It seems they feel they would have to get permission from SCAF first.
SCAF have also made it clear that even when this drawn out election process (three rounds of voting over two days each, spread over three months) is complete, they will fight to maintain their grip on the most important levers of power.
This was stated explicitly in the recently released “supra-constitutional principles” which attempted to put the military budget, and the department of defence generally, out of the reach of the new Parliament, and even of the new President when one is elected.
America’s silence over these moves, and their timid statements regarding the voluminous attacks on democratic forces, show what their real concerns are.
The Egyptian military is a corner stone of what the state department boffins would call the regional security architecture.
What this means in practice, of course, is that they will protect American access to oil, and ensure Israel does not face the legitimate wrath of the Arab people for its crimes against the Palestinians and its constant aggression against its neighbours.
The Egyptian military, after all, do as much of the work as the Israelis in enforcing the siege of Gaza – with Tantawi himself playing a leading role.
As fresh uprisings occur in the streets of Cairo and around the country, facing American-made teargas, rubber bullets and armoured personnel carriers demanding the end of the SCAF’s rule, the Washington foreign policy establishment is, without doubt, going into panic mode.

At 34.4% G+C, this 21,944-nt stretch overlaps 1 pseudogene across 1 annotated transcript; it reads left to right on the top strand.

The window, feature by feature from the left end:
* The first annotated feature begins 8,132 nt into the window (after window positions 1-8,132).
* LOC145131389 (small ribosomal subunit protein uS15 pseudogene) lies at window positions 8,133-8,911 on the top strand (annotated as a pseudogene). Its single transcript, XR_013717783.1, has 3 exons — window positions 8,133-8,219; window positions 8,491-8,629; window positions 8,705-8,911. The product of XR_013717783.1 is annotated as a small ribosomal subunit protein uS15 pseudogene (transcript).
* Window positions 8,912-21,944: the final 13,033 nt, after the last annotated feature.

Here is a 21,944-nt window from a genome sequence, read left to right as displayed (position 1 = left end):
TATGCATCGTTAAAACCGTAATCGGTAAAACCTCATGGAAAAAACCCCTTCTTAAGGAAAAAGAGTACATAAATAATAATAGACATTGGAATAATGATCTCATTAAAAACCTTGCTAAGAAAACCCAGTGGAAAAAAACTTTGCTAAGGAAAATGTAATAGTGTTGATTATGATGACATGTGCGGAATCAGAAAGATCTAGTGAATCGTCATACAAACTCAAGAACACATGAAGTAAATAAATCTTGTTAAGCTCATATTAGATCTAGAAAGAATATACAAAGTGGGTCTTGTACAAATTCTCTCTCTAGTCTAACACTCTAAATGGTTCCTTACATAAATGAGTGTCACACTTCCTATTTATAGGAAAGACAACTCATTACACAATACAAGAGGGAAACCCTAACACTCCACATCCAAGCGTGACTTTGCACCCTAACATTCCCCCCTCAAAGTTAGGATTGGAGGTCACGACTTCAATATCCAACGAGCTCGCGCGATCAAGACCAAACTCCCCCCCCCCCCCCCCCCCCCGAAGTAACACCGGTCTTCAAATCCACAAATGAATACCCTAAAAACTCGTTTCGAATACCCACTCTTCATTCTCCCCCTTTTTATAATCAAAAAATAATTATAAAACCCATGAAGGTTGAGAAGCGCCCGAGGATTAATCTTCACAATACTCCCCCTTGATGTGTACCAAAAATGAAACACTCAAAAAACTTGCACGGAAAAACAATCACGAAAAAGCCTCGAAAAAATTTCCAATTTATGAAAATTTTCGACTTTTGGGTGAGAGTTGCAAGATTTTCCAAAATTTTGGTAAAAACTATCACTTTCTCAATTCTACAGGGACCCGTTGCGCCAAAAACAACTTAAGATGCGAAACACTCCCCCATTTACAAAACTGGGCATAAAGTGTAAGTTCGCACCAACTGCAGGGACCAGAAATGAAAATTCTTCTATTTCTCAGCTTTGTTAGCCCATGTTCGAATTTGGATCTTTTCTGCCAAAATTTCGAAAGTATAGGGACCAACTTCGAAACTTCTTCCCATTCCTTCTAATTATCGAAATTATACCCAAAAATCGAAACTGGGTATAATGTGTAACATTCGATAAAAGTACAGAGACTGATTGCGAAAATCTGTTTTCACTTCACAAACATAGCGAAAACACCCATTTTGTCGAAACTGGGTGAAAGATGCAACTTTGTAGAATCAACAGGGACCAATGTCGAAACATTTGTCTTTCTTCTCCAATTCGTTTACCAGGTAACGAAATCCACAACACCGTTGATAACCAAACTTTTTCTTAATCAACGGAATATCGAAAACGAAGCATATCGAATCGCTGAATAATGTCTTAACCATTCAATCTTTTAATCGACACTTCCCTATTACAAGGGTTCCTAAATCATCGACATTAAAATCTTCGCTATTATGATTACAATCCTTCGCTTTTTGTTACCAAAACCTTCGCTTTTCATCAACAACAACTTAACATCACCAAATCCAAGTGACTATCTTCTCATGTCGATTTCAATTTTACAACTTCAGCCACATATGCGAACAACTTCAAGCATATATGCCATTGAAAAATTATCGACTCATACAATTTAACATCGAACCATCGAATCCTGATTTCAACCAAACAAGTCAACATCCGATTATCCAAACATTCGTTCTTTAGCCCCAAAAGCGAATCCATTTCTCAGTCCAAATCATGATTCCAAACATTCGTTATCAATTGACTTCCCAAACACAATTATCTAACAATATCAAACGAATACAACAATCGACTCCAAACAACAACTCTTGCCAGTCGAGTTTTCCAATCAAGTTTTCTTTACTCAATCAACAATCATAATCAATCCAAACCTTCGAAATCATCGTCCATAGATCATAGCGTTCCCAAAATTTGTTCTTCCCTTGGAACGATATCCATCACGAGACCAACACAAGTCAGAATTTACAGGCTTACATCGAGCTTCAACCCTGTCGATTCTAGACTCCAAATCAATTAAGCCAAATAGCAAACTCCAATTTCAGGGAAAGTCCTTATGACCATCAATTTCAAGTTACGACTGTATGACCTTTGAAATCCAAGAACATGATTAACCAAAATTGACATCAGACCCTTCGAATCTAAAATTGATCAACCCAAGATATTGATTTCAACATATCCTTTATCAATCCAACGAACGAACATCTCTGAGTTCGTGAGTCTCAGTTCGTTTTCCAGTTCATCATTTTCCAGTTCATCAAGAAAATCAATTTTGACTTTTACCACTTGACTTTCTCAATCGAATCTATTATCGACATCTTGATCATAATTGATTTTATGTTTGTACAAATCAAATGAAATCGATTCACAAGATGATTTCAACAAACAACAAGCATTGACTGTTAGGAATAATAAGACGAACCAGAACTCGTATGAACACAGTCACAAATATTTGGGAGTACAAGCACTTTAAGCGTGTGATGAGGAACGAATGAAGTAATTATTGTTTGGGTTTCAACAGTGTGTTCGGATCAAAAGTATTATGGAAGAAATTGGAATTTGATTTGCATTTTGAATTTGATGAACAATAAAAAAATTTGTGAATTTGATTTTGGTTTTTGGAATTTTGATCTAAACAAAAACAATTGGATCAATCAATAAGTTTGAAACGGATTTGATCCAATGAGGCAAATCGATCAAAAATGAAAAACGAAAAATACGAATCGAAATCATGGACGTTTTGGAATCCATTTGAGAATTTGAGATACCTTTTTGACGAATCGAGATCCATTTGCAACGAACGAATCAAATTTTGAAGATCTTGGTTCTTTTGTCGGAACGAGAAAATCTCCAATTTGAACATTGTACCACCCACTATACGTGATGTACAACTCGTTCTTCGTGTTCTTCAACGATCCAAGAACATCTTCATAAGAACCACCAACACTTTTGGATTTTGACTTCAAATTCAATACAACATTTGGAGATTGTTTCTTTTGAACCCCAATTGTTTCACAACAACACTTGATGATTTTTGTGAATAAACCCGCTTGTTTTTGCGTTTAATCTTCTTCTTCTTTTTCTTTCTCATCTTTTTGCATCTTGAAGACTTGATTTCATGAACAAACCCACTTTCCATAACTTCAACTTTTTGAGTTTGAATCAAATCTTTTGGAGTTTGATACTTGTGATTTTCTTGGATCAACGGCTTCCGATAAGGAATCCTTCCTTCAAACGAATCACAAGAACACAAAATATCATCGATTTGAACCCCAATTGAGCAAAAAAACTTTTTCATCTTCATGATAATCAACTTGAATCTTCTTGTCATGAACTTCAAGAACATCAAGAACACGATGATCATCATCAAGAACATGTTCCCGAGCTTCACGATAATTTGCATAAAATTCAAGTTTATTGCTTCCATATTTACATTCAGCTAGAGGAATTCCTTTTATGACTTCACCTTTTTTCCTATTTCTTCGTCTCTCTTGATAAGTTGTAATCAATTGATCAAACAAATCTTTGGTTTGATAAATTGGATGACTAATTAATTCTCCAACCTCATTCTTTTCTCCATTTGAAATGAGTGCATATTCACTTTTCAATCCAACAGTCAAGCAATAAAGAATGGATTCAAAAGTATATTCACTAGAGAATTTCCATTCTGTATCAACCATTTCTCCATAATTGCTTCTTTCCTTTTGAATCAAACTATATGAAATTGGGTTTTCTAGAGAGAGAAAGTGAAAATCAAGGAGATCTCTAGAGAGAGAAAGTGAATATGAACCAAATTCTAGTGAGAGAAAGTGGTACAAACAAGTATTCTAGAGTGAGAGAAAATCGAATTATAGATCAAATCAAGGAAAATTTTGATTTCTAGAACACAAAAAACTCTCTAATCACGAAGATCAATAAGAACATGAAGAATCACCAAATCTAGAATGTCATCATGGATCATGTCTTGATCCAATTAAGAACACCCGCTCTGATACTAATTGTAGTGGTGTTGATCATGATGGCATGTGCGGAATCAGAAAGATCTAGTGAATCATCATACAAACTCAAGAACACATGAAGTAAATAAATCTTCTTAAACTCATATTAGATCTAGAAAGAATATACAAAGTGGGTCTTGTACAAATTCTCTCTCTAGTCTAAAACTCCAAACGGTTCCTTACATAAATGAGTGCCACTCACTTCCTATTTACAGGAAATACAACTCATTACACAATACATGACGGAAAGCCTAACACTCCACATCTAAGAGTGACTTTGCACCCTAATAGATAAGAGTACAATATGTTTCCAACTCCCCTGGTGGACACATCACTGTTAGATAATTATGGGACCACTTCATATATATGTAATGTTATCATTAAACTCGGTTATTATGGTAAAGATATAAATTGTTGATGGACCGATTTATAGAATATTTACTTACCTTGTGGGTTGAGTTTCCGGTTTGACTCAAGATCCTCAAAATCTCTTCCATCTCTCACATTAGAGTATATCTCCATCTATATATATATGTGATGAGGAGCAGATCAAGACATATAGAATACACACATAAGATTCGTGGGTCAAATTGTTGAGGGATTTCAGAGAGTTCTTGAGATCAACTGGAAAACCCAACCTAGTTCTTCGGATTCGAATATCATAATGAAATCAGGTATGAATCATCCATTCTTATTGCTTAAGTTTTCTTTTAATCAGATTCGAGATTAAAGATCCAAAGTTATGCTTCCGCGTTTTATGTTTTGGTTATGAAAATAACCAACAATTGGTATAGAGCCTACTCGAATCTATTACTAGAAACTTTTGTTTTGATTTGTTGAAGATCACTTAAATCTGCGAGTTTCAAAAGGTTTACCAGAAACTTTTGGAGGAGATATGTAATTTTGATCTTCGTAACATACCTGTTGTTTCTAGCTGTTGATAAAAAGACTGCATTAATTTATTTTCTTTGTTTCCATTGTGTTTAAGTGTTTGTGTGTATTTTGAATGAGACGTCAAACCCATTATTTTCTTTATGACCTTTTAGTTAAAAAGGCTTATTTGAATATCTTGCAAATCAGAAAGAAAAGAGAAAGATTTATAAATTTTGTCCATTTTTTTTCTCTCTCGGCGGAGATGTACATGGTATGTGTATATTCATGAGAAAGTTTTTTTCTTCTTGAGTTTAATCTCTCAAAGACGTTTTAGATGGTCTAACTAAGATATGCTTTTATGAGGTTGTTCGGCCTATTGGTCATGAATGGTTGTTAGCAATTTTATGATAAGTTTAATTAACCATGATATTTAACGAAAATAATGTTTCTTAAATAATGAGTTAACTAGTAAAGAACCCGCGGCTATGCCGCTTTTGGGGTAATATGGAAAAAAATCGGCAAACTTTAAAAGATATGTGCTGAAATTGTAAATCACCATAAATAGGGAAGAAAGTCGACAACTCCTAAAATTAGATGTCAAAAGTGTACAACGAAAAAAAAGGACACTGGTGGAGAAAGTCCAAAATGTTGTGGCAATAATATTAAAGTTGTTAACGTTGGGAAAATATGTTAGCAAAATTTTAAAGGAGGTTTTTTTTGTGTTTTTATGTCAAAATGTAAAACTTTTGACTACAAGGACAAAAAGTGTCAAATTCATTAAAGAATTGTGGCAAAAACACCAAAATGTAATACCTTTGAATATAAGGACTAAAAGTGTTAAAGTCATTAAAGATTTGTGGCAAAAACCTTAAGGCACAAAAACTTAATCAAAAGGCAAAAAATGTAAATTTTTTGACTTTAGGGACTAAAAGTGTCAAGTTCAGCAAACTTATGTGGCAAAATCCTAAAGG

Real democracy was never America’s plan for Egypt.
The SCAF were meant to be their way of ensuring it never happened.
It is clear now that they will not be able to turn back this tide.
The question is, how much damage will they do on the way out?
The answer to that question depends very much on how long it takes for Washington to realize that the ongoing repression and violence is pointless, and only making the revolution stronger and more determined.
The sooner America – and her obedient allies like Australia – wake up to this fact, the sooner Egyptians can stop dying for their freedom and start living in it.
Unfortunately, given the power of the oil, Israel and arms lobby in Washington, it seems there will be much more Egyptian blood on America’s hands before this happens.
Austin G Mackell is an Australian freelance journalist with a special interest in the Middle East and a progressive outlook. He tweets on @austingmackell and blogs on The Moon Under Water.